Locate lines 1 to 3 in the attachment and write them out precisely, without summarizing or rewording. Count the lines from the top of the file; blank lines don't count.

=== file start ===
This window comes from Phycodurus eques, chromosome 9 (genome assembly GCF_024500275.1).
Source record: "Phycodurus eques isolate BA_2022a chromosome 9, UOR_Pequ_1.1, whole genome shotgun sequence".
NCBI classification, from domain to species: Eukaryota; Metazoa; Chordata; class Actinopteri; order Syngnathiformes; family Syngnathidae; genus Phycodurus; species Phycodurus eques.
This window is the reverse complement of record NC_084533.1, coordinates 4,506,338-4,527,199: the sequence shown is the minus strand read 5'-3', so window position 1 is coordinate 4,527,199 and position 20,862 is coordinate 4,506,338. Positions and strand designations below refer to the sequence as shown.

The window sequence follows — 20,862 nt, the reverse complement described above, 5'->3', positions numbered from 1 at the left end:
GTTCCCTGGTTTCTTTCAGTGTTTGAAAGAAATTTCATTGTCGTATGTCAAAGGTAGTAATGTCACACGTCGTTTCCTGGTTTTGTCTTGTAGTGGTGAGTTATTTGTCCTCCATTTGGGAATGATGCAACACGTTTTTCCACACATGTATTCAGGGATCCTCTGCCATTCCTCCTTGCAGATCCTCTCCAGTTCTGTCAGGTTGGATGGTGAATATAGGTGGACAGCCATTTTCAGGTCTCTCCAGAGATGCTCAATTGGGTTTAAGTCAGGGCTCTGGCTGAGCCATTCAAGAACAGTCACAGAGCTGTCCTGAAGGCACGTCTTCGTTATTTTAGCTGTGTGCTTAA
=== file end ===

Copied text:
This window comes from Phycodurus eques, chromosome 9 (genome assembly GCF_024500275.1).
Source record: "Phycodurus eques isolate BA_2022a chromosome 9, UOR_Pequ_1.1, whole genome shotgun sequence".
NCBI classification, from domain to species: Eukaryota; Metazoa; Chordata; class Actinopteri; order Syngnathiformes; family Syngnathidae; genus Phycodurus; species Phycodurus eques.